Jiang, a marketing major and international business minor, started her new job doing inside sales for an interior design company in summer 2020 and began graduate school in the fall.
SIDEBAR: Talking Thailand
“The case study we completed with Hult University was one of the highlights of the immersion in Thailand. I appreciated the opportunity to network with international students, most of whom wanted to eventually come and study in the U.S. he case study challenged me to utilize many of the course concepts I have learned in my time at Temple and apply them to a real, operating company, which I never had the chance to do before.”
-Julia Ryan, BBA ’20, credit analyst at TD Bank
“I love seeing these kids learn. Before joining the faculty here, I traveled a lot to Asia—China, Thailand and the Philippines. The highlight for me was seeing these students learn about business practices and the culture for the first time. Exposing them to this totally new world, like going to the market and coaching students on negotiating prices for things, it really made me feel like I made a difference in their lives.”
-Sheri Lambert, assistant professor of marketing and supply chain management, the Fox School
GOING GLOBAL AT HOME
Due to COVID-19, international travel is not within reach for Fox students in 2020. The Fox School, however, now offers virtual immersions for undergraduate and graduate students. These programs will be a virtual platform that offers the unique opportunity to “send” students to international locales without stepping on a plane.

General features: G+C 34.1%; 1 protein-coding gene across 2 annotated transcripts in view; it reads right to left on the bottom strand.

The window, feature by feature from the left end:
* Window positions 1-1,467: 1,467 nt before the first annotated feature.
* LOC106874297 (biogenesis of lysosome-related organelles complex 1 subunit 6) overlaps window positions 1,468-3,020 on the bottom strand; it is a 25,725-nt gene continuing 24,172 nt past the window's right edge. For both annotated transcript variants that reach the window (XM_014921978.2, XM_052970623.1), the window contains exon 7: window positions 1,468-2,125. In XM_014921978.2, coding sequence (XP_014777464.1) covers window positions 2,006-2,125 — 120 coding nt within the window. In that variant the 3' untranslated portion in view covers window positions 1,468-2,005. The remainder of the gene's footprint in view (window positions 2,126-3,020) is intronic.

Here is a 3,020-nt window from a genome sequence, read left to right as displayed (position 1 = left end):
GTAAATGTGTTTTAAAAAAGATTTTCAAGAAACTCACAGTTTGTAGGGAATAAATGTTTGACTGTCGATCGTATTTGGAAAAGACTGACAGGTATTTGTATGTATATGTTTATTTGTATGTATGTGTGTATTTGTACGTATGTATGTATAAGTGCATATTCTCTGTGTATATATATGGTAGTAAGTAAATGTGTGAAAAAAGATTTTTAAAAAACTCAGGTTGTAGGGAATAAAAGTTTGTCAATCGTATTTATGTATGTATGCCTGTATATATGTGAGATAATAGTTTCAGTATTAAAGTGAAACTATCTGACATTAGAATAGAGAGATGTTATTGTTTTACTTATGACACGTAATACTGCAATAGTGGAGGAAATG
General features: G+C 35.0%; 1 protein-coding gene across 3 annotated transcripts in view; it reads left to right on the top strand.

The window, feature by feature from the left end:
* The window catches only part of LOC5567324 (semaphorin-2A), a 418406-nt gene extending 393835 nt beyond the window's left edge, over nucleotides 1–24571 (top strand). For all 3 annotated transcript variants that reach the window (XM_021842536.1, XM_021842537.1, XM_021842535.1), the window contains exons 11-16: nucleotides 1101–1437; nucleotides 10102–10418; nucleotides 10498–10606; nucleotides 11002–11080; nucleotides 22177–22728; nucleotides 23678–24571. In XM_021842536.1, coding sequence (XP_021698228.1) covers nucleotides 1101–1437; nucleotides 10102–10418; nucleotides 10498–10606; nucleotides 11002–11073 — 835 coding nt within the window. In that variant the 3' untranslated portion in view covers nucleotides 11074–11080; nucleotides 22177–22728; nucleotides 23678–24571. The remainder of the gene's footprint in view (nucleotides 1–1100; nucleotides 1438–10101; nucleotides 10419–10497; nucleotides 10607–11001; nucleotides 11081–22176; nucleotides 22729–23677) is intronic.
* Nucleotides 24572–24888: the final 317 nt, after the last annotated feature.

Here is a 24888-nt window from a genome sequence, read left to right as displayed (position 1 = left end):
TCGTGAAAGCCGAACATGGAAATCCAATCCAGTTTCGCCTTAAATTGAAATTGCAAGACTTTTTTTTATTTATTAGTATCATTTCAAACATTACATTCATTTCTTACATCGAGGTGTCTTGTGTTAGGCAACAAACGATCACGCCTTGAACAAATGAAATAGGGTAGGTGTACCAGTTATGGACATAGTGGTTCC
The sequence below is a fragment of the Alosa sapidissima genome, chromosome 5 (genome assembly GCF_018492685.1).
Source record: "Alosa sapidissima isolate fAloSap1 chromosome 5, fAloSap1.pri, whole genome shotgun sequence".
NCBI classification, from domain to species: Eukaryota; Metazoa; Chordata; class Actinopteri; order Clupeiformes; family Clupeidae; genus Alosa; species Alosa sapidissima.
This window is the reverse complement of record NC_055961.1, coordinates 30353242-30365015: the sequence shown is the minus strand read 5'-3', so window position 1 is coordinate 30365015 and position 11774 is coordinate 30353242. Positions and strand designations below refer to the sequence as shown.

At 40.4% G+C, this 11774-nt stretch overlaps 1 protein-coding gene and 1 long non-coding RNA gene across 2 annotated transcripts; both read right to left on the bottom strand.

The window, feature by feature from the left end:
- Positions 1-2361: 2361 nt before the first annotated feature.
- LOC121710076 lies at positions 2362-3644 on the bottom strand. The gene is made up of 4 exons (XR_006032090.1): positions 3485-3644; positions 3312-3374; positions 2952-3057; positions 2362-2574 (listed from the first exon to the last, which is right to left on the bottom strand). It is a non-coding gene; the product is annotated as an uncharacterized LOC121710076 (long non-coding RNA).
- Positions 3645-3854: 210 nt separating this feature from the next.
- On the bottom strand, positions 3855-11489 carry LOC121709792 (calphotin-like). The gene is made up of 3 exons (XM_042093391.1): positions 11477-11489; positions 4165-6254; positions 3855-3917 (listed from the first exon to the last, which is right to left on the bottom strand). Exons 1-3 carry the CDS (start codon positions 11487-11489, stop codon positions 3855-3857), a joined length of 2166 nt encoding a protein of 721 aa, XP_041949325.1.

The first immersion, led by Sheri Lambert, assistant professor of marketing and supply chain management, will be to Cairo, Egypt. Students will meet with executives working in Cairo, and discuss hot topics like cross border trade and the political and socio economic infrastructure in Egypt.
“We’re being creative,” says Phyllis Tutora, director of International Programs. “We contacted the Penn Museum, which has an exhibit on Ancient Egypt. We’ll host a speaker from there and students will attend the exhibit virtually. We’re also going to do a workshop for students on mummification. The students also will participate in a case analysis, alongside students at the American University of Cairo.
The second immersion, led by Bora Ozkan, assistant professor of finance, will be to Istanbul, Turkey. Tutora says that the team is looking into coffee tastings, belly dancing classes and other opportunities.
Graduate students who participate in “Fox Without Borders” will earn a certificate after the four-week program. Each week, participants will get together for a nighttime class with diverse programming such as a panel discussion of industry speakers living and working overseas, or an executive discussing the impact of COVID-19 on their country. The final week will be rooted in a cultural activity such as wine tasting or a live virtual cooking demonstration from a Philadelphian chef.
“If they are successful, I’m happy to incorporate them into our existing portfolio once we are able to travel again,” says Tutora. “It allows students who might not be able to travel for financial or personal reasons to still get this immersive, educational and cultural experience.”